Professor Thomas Bosch, head of the Hydra-Study and his team: Anna Marei Böhm, Jörg Wittlieb and Dr. Konstantin Khalturin (Photo: CAU/Winters)
A gene sequence is injected into an embryo of Hydra (Photo: CAU/Wittlieb)
Genetically modified polyps of Hydra appear to be green when looked at under a fluorescence light mocroscope (Photo: CAU/Maack)
Dorian Gray move aside, scientists have discovered that the immortal hydra polyp might help produce advanced rejuvenation therapies for humans (Photo: CAU/Fraune)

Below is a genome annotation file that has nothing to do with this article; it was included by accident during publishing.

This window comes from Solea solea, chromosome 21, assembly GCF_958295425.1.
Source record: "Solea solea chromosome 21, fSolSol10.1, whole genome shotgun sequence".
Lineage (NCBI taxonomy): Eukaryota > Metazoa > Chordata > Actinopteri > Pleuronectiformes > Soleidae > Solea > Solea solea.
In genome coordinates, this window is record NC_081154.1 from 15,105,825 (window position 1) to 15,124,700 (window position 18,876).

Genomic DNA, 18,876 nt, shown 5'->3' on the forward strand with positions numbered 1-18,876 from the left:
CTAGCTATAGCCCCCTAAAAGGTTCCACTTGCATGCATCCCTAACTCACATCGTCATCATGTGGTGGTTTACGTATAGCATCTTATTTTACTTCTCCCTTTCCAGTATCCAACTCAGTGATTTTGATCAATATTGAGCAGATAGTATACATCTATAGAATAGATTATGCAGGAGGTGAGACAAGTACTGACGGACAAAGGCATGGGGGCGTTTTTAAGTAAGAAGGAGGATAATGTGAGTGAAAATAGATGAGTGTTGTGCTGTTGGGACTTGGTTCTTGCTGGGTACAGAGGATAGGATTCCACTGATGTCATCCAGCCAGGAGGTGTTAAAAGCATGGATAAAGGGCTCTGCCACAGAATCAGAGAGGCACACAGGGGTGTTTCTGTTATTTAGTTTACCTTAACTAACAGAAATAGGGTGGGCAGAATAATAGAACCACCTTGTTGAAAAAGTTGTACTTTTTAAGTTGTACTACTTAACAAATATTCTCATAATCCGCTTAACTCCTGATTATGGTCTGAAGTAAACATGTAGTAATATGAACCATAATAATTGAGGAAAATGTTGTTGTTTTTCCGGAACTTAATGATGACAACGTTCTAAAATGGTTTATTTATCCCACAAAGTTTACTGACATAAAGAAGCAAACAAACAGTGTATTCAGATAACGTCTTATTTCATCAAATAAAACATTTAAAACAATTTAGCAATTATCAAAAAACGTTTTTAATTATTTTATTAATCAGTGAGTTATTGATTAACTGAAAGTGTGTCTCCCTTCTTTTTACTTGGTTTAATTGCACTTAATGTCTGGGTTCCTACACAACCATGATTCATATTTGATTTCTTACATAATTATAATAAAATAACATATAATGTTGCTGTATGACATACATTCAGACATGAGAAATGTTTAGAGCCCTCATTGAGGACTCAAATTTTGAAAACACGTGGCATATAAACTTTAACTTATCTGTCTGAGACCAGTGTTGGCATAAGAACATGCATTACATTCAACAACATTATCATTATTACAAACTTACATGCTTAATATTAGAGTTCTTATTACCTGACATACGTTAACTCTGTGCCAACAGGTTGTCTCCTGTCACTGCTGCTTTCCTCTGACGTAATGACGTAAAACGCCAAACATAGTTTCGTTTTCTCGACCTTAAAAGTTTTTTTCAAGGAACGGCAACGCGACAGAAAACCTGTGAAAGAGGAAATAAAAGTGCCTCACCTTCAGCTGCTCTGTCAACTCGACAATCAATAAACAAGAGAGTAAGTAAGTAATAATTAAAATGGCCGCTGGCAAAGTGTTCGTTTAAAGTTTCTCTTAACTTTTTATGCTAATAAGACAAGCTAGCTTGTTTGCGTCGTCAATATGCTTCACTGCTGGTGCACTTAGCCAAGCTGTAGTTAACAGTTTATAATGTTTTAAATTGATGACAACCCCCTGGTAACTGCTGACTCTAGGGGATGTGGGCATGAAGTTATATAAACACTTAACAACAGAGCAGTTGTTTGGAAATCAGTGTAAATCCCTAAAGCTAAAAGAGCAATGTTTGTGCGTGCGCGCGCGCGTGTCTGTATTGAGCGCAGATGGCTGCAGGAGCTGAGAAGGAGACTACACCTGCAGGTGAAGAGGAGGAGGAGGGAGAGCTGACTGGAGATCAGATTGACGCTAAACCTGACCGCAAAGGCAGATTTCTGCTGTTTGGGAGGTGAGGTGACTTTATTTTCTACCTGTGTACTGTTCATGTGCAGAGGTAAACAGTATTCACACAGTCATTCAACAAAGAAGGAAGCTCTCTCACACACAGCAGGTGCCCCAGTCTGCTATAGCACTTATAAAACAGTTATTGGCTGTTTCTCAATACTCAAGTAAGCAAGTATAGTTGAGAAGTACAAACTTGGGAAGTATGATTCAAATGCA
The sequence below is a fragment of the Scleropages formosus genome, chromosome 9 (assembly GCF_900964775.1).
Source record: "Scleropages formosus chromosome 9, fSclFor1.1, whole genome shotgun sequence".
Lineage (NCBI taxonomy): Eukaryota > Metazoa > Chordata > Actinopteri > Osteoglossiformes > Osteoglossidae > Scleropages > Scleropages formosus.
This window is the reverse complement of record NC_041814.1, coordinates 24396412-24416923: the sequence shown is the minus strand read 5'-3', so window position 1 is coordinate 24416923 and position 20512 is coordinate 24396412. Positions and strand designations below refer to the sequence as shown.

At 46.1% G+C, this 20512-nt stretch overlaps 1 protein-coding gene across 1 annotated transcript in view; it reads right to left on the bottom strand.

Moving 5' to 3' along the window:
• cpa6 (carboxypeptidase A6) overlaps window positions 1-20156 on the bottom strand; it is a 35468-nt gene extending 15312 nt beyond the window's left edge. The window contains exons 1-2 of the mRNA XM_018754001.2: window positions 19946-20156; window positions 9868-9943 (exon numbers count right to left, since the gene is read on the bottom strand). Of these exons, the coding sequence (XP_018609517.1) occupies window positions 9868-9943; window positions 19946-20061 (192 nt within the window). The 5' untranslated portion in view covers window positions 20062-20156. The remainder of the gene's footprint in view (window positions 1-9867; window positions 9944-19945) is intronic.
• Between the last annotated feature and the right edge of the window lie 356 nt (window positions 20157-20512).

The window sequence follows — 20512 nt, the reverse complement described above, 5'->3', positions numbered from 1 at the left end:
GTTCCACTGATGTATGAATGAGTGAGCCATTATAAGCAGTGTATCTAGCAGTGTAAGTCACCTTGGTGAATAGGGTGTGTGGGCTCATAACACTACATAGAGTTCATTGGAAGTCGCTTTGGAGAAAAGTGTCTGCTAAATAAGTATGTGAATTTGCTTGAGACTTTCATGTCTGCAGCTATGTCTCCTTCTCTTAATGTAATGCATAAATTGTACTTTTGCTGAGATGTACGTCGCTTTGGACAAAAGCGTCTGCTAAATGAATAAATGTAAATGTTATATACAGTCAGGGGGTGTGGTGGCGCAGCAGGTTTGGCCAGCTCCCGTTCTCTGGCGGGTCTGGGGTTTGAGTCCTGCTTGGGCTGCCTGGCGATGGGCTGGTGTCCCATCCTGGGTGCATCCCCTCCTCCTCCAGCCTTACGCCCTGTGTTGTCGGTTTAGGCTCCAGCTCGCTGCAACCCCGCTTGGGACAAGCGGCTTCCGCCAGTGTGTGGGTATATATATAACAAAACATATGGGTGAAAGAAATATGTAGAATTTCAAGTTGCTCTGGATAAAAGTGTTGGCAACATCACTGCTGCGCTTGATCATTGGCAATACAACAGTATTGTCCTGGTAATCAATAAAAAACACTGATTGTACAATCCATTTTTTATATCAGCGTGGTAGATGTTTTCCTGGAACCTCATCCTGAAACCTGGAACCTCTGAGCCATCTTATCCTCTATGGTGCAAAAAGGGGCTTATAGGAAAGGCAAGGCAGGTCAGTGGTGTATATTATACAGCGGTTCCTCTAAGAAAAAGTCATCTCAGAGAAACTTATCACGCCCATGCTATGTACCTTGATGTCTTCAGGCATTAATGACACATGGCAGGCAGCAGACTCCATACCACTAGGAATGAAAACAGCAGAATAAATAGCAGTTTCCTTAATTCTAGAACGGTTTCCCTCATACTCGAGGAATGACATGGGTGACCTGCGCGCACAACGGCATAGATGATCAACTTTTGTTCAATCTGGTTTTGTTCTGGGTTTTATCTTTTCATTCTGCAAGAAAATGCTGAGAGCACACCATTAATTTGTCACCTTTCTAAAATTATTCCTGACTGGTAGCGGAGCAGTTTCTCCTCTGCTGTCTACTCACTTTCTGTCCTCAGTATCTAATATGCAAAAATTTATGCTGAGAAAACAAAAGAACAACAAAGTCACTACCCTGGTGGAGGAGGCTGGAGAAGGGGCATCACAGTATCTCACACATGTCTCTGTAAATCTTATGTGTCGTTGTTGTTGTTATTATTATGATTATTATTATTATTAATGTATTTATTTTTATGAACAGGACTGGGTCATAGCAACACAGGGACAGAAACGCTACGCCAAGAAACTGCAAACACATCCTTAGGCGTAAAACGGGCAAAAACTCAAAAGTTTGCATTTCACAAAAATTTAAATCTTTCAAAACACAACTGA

The tiny freshwater polyp Hydra is a remarkable creature. It does not show any signs of aging and appears to be immortal due to the fact that it contains stem cells capable of continuous proliferation. Researchers from Kiel University have examined this phenomenon and uncovered an important link to the aging process in humans that could lead to the development of advanced rejuvenation therapies.
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